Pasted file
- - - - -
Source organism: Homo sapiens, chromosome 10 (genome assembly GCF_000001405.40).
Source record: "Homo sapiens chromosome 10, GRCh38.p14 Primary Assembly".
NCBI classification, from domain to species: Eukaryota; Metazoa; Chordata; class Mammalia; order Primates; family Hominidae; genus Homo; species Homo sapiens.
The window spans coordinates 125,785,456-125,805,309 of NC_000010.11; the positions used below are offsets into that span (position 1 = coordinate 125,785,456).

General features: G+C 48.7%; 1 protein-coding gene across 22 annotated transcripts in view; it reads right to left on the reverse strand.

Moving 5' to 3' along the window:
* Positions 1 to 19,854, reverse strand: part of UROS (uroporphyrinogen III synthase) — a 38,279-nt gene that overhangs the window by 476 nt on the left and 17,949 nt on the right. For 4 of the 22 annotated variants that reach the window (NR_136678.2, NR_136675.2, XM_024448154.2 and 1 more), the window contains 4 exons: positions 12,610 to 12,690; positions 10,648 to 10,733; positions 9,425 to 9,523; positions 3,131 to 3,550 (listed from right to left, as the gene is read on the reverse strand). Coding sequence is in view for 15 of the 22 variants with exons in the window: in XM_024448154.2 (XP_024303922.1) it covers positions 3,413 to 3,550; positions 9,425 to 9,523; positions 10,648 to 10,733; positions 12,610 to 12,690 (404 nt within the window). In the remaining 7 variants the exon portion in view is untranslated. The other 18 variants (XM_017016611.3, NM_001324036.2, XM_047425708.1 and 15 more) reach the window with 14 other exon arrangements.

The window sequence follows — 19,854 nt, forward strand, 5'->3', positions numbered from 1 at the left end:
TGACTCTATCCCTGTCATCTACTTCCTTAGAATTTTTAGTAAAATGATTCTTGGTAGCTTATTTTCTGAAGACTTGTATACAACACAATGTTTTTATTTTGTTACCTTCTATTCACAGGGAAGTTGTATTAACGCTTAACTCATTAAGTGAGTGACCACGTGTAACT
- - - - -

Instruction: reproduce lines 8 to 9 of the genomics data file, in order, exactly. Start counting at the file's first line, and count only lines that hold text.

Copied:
The window sequence follows — 19,854 nt, forward strand, 5'->3', positions numbered from 1 at the left end:
TGACTCTATCCCTGTCATCTACTTCCTTAGAATTTTTAGTAAAATGATTCTTGGTAGCTTATTTTCTGAAGACTTGTATACAACACAATGTTTTTATTTTGTTACCTTCTATTCACAGGGAAGTTGTATTAACGCTTAACTCATTAAGTGAGTGACCACGTGTAACT